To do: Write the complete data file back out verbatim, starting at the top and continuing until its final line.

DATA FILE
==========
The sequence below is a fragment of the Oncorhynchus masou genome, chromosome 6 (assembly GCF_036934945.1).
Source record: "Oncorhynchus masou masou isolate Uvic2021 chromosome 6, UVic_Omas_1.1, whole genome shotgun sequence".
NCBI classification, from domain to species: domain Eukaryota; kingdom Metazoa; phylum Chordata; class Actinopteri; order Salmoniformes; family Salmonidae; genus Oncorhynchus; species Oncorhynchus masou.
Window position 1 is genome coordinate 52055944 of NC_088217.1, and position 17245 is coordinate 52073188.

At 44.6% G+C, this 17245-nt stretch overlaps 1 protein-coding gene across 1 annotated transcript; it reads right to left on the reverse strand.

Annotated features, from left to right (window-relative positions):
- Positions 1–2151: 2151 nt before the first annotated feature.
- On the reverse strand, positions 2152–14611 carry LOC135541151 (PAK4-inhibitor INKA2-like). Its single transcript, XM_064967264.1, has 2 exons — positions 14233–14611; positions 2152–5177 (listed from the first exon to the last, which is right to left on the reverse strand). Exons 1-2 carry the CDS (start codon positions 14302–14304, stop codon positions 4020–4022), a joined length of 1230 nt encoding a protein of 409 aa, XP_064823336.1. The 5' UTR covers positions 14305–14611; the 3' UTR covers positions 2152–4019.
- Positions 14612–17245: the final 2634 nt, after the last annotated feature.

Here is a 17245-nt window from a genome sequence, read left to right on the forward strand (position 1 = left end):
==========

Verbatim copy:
The sequence below is a fragment of the Oncorhynchus masou genome, chromosome 6 (assembly GCF_036934945.1).
Source record: "Oncorhynchus masou masou isolate Uvic2021 chromosome 6, UVic_Omas_1.1, whole genome shotgun sequence".
NCBI classification, from domain to species: domain Eukaryota; kingdom Metazoa; phylum Chordata; class Actinopteri; order Salmoniformes; family Salmonidae; genus Oncorhynchus; species Oncorhynchus masou.
Window position 1 is genome coordinate 52055944 of NC_088217.1, and position 17245 is coordinate 52073188.

At 44.6% G+C, this 17245-nt stretch overlaps 1 protein-coding gene across 1 annotated transcript; it reads right to left on the reverse strand.

Annotated features, from left to right (window-relative positions):
- Positions 1–2151: 2151 nt before the first annotated feature.
- On the reverse strand, positions 2152–14611 carry LOC135541151 (PAK4-inhibitor INKA2-like). Its single transcript, XM_064967264.1, has 2 exons — positions 14233–14611; positions 2152–5177 (listed from the first exon to the last, which is right to left on the reverse strand). Exons 1-2 carry the CDS (start codon positions 14302–14304, stop codon positions 4020–4022), a joined length of 1230 nt encoding a protein of 409 aa, XP_064823336.1. The 5' UTR covers positions 14305–14611; the 3' UTR covers positions 2152–4019.
- Positions 14612–17245: the final 2634 nt, after the last annotated feature.

Here is a 17245-nt window from a genome sequence, read left to right on the forward strand (position 1 = left end):